WORTHINGTON, Minn. — Any doubt that COVID-19 was circulating in Worthington and its surrounding area have been erased.

As of Saturday, April 18, there have been at least 20 confirmed cases of COVID-19 tied to the JBS pork plant in Worthington, according to health officials and the UFCW Local 663, the union representing workers at the meatpacking plant in southwestern Minnesota.

365体育投注Nobles County saw a spike of 23 additional diagnoses Sunday, bringing the total cases there to 60.

Gov. Tim Walz addressed the outbreak during his daily news conference Friday, saying he’s spoken to the chief executive officer of JBS, its plant manager, representatives from UFCW Local 663 and Worthington Mayor Mike Kuhle.

365体育投注“We have positive cases showing up in the JBS facility,” Walz said. “I think the good news on this is plant management has been monitoring this and have been in direct communication with us.”

Nonetheless, the outbreak at JBS is especially concerning because of what has happened about an hour west at the Smithfield pork plant in Sioux Falls, S.D., the epicenter of one of the largest outbreaks in the U.S. That plant has more than 700 confirmed coronavirus cases and one death through Saturday.

There are about 2,200 workers at the JBS pork plant, many of whom work in close proximity with each other on a daily basis. Because of that, UFCW Local 663 has asked for slower production speeds to allow for more social distancing on the line.

365体育投注Additionally, UFCW Local 663 President Matt Utecht said failure to do so will put the community and the nation’s food supply at “devastating risk” in the grand scheme of things.

“At a time when schools and restaurants are being closed for the sake of public health, it defies logic to keep the people who make the food we all eat standing shoulder to shoulder while they work,” Utecht said in a statement. “This is an incredibly serious situation. If we don’t act now to slow line speeds at food processing plants in Minnesota it will be too late for too many people.”

The number of positive cases initially jumped Thursday night, when Nobles County’s Public Information Officer Tom Johnson issued a press release stating they were notified of 16 new cases in the county by the Minnesota Department of Health.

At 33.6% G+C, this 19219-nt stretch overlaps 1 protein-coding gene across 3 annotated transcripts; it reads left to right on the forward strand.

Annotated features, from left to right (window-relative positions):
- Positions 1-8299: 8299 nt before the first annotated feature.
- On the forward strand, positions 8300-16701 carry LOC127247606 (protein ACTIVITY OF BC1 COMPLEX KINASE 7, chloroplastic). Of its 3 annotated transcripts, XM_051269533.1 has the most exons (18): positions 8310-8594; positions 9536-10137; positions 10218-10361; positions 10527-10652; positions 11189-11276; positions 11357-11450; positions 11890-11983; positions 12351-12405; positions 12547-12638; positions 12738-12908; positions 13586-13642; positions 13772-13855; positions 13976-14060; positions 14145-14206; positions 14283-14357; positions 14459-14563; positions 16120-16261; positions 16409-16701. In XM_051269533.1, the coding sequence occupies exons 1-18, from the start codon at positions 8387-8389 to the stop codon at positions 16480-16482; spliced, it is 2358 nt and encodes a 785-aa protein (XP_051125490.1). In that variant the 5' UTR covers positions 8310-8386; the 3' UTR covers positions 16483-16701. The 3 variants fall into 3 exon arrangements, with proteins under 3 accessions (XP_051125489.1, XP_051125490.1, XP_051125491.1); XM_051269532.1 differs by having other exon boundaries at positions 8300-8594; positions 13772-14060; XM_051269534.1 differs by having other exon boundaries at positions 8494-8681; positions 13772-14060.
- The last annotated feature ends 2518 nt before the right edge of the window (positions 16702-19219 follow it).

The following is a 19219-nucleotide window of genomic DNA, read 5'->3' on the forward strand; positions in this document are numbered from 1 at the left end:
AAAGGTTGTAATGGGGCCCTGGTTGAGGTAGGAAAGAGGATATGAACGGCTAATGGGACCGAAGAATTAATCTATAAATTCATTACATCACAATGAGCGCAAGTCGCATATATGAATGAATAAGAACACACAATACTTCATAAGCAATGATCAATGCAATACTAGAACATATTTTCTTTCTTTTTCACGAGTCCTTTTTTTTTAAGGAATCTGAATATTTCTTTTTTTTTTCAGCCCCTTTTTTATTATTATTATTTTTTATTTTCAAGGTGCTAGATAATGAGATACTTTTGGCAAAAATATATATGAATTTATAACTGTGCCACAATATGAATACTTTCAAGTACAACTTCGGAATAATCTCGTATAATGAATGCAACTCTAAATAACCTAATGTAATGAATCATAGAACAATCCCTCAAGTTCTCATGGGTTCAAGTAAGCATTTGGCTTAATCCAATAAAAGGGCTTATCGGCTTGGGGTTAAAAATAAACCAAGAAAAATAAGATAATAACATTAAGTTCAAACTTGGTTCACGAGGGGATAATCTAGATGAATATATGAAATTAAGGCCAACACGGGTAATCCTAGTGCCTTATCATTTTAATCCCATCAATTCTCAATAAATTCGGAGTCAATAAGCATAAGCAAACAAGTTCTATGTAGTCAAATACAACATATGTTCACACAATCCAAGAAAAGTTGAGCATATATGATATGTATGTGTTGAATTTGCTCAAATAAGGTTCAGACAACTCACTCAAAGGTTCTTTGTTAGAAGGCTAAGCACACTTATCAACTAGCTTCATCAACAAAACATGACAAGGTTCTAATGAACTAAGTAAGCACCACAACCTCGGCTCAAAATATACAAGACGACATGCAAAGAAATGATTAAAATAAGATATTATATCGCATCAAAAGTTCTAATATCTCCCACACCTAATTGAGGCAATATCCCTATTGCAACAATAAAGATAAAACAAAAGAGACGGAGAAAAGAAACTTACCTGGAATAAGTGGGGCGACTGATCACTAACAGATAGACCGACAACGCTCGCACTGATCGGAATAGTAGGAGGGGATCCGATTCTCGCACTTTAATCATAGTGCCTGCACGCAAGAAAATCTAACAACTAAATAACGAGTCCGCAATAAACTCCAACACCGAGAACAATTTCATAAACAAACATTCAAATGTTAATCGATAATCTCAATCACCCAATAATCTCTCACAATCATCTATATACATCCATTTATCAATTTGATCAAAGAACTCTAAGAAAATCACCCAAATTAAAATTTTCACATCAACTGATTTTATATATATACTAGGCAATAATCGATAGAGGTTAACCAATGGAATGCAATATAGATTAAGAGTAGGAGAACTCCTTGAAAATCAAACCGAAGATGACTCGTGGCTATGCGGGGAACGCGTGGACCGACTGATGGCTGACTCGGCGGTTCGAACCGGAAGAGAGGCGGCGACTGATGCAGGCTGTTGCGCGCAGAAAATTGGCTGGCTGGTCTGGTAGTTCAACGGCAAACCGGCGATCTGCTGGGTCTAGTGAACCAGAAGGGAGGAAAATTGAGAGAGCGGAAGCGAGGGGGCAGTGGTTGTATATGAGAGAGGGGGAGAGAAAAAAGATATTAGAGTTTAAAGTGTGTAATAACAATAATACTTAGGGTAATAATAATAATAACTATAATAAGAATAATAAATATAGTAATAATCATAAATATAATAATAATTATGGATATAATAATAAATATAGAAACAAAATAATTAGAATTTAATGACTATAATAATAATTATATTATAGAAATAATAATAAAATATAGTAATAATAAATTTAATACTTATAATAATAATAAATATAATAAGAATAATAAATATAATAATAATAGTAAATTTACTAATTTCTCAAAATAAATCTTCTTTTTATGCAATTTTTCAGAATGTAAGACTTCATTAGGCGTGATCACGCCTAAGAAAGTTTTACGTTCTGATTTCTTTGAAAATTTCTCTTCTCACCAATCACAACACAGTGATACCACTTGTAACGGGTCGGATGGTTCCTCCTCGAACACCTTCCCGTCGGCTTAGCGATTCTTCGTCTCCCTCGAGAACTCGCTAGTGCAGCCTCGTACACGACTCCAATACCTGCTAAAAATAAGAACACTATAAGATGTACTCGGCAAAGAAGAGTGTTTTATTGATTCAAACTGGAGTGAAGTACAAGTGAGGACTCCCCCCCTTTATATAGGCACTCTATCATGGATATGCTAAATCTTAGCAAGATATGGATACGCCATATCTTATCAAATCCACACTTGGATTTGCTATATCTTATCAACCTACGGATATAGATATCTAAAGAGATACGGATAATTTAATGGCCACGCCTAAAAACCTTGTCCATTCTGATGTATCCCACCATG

365体育投注The news came hours after about a dozen workers at JBS walked off the job over safety concerns at the facility.

Workers walk out

365体育投注Hirpho Koji, a forklift operator at the Worthington pork-processing plant, explained that during his shift Thursday, management called a meeting and announced that a JBS employee had tested positive for COVID-19.

Although JBS is taking a number of safety precautions, Koji and a few others were frightened by the news that the virus could be circulating among them undetected.

365体育投注“They’re trying their best to help, like cleaning and hand sanitizing, but it’s not enough,” he said, adding that a group asked management to shut down production for a while, but was told that would not happen.

365体育投注“Their answer was, ‘Get back to work or leave the property,’” he said. So Koji and about 10 others walked off the job.

“I left my job because it’s not safe; it’s too crowded,” he said. “I was thinking about my kids.”

365体育投注Officials from the Department of Labor and Industry (OSHA) and MDH will be at the JBS site today to observe health-screening processes and continued implementation of social distancing practices there.

Cameron Bruett, head of Corporate Affairs for JBS USA, confirmed Friday that the company has had a few employees at its plants nationwide test positive for COVID-19, but would not name specific locations, citing respect for the families.

365体育投注He described the conflict Thursday as 30 employees leaving work but then returning later in the day, although Koji said he did not go back to his job.

“No one is forced to come to work, and no one is punished for being absent for health reasons,” Bruett said. “If someone is sick or lives with someone who is sick, we send them home.”

365体育投注Kuhle said Friday that a rapid-response team was arriving in Worthington on Friday afternoon as a result of the surge in COVID-19 cases.

“There’s going to be a state epidemiologist, as well as four or five others,” he said. “They’re going to be working both sides — working on the medical side of it, and also at the plant, helping them identify even better practices than what they’re already doing.”

Reporting by Forum News Service reporters Ryan McGaughey, Julie Buntjer, Leah Ward and John Molseed in Worthington and Rochester. Dane Mizutani of the St. Paul Pioneer Press contributed to this report. As a public service, we’ve opened this article to everyone regardless of subscription status. If this coverage is important to you, please consider supporting local journalism by clicking on the subscribe button in the upper right-hand corner of the homepage.

Minnesota Department of Health COVID-19 hotline: 651-201-3920.

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